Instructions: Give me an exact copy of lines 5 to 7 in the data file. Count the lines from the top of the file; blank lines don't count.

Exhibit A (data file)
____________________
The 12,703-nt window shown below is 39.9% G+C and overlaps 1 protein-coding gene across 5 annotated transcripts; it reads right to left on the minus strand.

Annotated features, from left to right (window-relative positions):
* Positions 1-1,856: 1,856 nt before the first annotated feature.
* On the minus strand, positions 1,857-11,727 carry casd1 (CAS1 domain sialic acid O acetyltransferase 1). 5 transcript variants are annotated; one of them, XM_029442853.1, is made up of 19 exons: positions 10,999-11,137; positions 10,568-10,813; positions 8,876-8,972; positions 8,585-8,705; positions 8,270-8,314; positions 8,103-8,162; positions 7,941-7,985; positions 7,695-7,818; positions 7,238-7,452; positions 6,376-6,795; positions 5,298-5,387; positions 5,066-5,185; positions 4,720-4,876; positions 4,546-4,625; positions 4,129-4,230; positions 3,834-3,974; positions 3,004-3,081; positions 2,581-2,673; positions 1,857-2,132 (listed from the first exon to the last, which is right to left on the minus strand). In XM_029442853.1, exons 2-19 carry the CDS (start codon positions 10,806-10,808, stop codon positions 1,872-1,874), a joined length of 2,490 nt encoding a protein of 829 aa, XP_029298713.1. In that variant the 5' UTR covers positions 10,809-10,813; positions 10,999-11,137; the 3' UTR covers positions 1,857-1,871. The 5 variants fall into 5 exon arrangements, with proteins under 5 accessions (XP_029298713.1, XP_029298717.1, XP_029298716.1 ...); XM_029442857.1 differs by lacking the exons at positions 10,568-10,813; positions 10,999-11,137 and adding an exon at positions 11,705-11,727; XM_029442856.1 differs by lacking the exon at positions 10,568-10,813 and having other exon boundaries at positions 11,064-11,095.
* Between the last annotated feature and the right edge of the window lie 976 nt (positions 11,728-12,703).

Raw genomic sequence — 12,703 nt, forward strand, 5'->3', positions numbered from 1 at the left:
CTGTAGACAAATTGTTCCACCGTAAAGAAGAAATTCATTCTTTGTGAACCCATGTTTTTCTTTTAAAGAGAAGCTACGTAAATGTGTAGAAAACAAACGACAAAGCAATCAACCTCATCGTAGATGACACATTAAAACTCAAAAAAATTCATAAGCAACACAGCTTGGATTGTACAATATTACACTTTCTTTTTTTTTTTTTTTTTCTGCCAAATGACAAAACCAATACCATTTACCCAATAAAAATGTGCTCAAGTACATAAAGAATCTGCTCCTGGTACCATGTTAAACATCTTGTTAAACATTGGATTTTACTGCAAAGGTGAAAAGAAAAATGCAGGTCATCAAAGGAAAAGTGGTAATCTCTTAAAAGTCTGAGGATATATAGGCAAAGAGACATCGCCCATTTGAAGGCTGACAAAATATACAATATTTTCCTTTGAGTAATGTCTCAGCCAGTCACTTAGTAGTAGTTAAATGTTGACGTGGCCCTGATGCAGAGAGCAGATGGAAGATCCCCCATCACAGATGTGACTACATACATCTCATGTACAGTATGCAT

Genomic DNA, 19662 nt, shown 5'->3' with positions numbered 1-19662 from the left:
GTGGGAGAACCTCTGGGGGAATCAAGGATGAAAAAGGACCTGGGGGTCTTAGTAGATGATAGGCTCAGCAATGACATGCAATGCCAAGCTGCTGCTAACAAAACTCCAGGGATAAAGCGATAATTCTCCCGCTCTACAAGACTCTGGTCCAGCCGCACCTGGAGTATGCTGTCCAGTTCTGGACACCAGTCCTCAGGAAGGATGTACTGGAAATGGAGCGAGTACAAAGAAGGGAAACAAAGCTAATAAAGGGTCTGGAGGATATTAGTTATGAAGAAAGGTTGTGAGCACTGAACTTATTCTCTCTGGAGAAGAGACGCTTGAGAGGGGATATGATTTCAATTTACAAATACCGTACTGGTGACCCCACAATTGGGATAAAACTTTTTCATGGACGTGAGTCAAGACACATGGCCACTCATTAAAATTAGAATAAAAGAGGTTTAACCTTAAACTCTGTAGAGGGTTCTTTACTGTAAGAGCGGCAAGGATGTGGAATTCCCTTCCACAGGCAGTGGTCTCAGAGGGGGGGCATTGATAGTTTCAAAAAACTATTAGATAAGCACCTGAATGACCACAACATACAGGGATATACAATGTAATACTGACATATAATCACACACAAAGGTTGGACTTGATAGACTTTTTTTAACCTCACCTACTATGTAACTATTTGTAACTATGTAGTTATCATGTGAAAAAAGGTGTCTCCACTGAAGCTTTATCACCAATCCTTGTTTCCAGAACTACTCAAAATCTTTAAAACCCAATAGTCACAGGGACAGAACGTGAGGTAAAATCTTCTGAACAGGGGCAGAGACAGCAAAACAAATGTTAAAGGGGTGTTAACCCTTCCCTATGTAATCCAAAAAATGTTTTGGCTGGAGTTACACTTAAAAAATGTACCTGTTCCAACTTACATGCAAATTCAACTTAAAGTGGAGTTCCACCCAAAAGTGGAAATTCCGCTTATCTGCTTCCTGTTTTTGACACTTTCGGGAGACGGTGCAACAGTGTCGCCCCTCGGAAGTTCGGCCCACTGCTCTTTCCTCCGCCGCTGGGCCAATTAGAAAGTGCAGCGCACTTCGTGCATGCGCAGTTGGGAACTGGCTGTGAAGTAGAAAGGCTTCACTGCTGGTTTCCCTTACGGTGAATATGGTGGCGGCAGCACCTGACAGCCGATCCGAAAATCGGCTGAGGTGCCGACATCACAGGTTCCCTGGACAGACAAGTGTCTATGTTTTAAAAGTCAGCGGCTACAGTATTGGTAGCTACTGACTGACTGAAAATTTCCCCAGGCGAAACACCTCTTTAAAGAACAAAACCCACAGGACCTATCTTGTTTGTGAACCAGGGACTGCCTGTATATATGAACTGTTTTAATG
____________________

* Between the last annotated feature and the right edge of the window lie 976 nt (positions 11,728-12,703).

Raw genomic sequence — 12,703 nt, forward strand, 5'->3', positions numbered from 1 at the left:
CTGTAGACAAATTGTTCCACCGTAAAGAAGAAATTCATTCTTTGTGAACCCATGTTTTTCTTTTAAAGAGAAGCTACGTAAATGTGTAGAAAACAAACGACAAAGCAATCAACCTCATCGTAGATGACACATTAAAACTCAAAAAAATTCATAAGCAACACAGCTTGGATTGTACAATATTACACTTTCTTTTTTTTTTTTTTTTTCTGCCAAATGACAAAACCAATACCATTTACCCAATAAAAATGTGCTCAAGTACATAAAGAATCTGCTCCTGGTACCATGTTAAACATCTTGTTAAACATTGGATTTTACTGCAAAGGTGAAAAGAAAAATGCAGGTCATCAAAGGAAAAGTGGTAATCTCTTAAAAGTCTGAGGATATATAGGCAAAGAGACATCGCCCATTTGAAGGCTGACAAAATATACAATATTTTCCTTTGAGTAATGTCTCAGCCAGTCACTTAGTAGTAGTTAAATGTTGACGTGGCCCTGATGCAGAGAGCAGATGGAAGATCCCCCATCACAGATGTGACTACATACATCTCATGTACAGTATGCAT